“There’s no reason why the conversations around motherhood shouldn’t speak to the totality of who a woman is. We have to stop telling women that when they become mothers they must become martyrs. No one EVER asks a man how he is going to have a family and hold down a job. No one ever tells a man that he must give up the parts of himself that make him human, that give him life. But we always tell women that she can’t both work and raise kids or that she must give up her dreams, whatever they may be. It’s time we stop that.”
“In our opinion, it is not just about closing the gap of treatment by increasing accessibility. Instead, having culturally relevant practices that support intersectionality is needed. This means making sure that services are developed for the lived experience that different people have in order to have better outcomes. For mental health, youth are a group that has insufficient support for mental health. As teenagers, mental health challenges are often misunderstood as part of typical adolescent development, and as a result are either misdiagnosed or under-reported.”
“Beyond the factors that commonly trigger mental health issues, Black men must also carry the day to day stress of being a Black man, which often presents itself unconsciously in normal activities. Black men report experiencing racial microaggressions —insults, invalidations, and interpersonal slights (subtle and sometimes unintentional) – which are linked to symptoms of anxiety and depression. Black men also suffer from impostor syndrome, a psychological pattern in which an individual doubts his accomplishments in professional settings and has a persistent internalized fear of being exposed as a fraud….. My general belief is that human beings have long held the answers to how to live well. Somewhere along the way, we lost our knowledge of the importance of self-care and restorative practices that help us cope with stress. I think the loss is wrapped up in a myriad of reasons, including western work culture and increased exposure to technology. The bottom line is that we were not designed to be as busy as we are.”
“sustainable fashion suffers from its fair share of socioeconomic, race, and body image issues. For all of its unethical production, fast fashion brands make fashion accessible and affordable to the masses. In this way, they fuse the division between classes. Sustainable fashion, on the other hand, can be prohibitively expensive due to higher base costs that include sourcing costly eco-friendly natural materials and paying people a fair wage for sewing garments.
I am also struck by how non diverse sustainable fashion conversations and conferences are. Even though the people and communities most impacted by fashion’s decisions are people of color. While it’s encouraging to see so many of the fashion industry’s who’s who come together to talk about sustainability at these summits, we are all remiss in addressing a core truth: that the fashion industry is built on the oppression of black and brown women, an institutionalized form of racism inherited from a colonial past. “
“The distinction between diseases of “brain” and “mind,” between “neurological” problems and “psychological” or “psychiatric” ones, is an unfortunate cultural inheritance that permeates society and medicine. It reflects a basic ignorance of the relation between brain and mind. Diseases of the brain are seen as tragedies visited on people who cannot be blamed for their condition, while diseases of the mind, especially those that affect conduct and emotion, are seen as social inconveniences for which sufferers have much to answer. Individuals are to be blamed for their character flaws, defective emotional modulation, and so on; lack of willpower is supposed to be the primary problem.”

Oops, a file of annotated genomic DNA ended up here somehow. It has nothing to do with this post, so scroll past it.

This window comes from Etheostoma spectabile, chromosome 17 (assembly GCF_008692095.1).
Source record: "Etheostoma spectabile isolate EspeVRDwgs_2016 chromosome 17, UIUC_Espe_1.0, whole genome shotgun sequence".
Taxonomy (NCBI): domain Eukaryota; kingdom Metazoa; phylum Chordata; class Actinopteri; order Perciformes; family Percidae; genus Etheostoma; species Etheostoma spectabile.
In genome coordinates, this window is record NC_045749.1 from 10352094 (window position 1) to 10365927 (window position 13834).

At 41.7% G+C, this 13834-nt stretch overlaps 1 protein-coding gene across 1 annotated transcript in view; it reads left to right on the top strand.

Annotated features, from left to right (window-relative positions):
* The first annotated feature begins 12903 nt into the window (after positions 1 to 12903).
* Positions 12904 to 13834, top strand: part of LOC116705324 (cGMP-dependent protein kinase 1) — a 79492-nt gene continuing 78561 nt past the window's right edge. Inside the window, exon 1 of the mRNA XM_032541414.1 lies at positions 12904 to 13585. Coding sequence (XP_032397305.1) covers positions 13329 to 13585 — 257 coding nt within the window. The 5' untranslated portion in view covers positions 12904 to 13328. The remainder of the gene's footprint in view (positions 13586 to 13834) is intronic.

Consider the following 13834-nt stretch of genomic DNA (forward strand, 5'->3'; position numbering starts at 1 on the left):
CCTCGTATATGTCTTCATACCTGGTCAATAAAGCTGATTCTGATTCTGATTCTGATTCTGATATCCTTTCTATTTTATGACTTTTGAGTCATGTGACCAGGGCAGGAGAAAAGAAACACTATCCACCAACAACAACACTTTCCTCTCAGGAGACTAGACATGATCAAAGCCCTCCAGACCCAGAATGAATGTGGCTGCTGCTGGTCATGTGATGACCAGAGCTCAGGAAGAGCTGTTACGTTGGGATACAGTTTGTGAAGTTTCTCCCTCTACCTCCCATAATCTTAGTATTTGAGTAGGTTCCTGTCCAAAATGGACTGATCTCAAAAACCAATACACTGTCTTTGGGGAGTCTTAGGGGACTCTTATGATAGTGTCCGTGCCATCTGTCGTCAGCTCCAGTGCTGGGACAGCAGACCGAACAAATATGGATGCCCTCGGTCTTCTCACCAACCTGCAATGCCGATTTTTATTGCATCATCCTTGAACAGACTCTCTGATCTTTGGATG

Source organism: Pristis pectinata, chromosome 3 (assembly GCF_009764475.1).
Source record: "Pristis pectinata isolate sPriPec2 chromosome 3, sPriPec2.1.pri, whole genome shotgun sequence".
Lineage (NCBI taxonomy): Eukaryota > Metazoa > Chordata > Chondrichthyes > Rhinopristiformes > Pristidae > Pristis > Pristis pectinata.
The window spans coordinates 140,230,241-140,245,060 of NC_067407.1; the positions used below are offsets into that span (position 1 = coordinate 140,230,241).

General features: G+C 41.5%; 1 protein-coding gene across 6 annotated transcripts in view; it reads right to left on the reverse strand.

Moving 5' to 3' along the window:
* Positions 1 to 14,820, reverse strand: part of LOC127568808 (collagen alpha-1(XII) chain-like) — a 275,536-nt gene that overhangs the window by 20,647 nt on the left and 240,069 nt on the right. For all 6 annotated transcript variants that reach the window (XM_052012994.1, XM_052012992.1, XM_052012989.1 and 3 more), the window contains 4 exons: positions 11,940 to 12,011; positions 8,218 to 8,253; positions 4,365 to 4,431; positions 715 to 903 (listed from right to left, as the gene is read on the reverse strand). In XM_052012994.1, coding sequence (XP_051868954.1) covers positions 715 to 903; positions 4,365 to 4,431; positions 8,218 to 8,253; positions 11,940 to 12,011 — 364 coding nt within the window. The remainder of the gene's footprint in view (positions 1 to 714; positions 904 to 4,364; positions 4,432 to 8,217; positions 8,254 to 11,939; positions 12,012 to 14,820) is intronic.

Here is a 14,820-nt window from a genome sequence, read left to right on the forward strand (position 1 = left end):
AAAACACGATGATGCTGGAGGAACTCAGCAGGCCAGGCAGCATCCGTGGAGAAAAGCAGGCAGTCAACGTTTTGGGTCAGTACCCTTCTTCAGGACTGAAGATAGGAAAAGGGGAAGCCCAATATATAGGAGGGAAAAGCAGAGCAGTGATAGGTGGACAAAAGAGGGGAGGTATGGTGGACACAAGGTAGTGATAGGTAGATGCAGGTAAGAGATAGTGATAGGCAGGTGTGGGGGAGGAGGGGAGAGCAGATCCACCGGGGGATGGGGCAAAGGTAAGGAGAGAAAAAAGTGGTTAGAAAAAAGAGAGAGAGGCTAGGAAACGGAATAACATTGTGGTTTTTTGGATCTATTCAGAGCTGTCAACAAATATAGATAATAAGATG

“Therapy has given me consistent time and space to be honestly and authentically myself. As an empath, one of my strengths is being able to read a room and adjust my demeanor and offerings to best serve the people around me. From a professional perspective, I am proud of this skill and it brings me a lot of joy and growth opportunities. From a personal perspective, this tendency can blur the lines of what I am doing because I want to or because it nurtures me, and what I am doing because I am caring for someone else, or because I think I should be. Therapy has helped me identify this tendency in itself and has given me the perspective and tools to recognize my own wants and needs and communicate those to others, setting boundaries when necessary to ensure those needs are met. This is incredibly powerful both at work and at home.”
” I actually feel that most companies that stay close to consumers are actively working to bring purpose into their brands. This may be a differentiator now, but with the changemaker generation coming of age, they realize that without purpose they will simply slide into irrelevance. In this context, however, it is pretty hard to differentiate between real change and impact narratives. Without taking anything away from Patagonia – which remains an awesome, awesome company – it is relatively easy to bring impact at the fore-front of products that are premium, and that address educated, high-income market segments. It is a completely different story to do that in cut-throat, price-sensitive categories such as mass retail or FMCG. This is why I am personally very excited to see impact reflected at the level of mass-focused, low margin businesses. Often done quietly. I love it when I go into big retailers and notice that even the private labels signal purpose and virtue (locally sourced, organic, fair trade etc.). This is both a sign and an enabler of the mass-going revolution we all need. Patagonia and the likes have showed the way, now we need the Walmarts and the Costcos to follow.”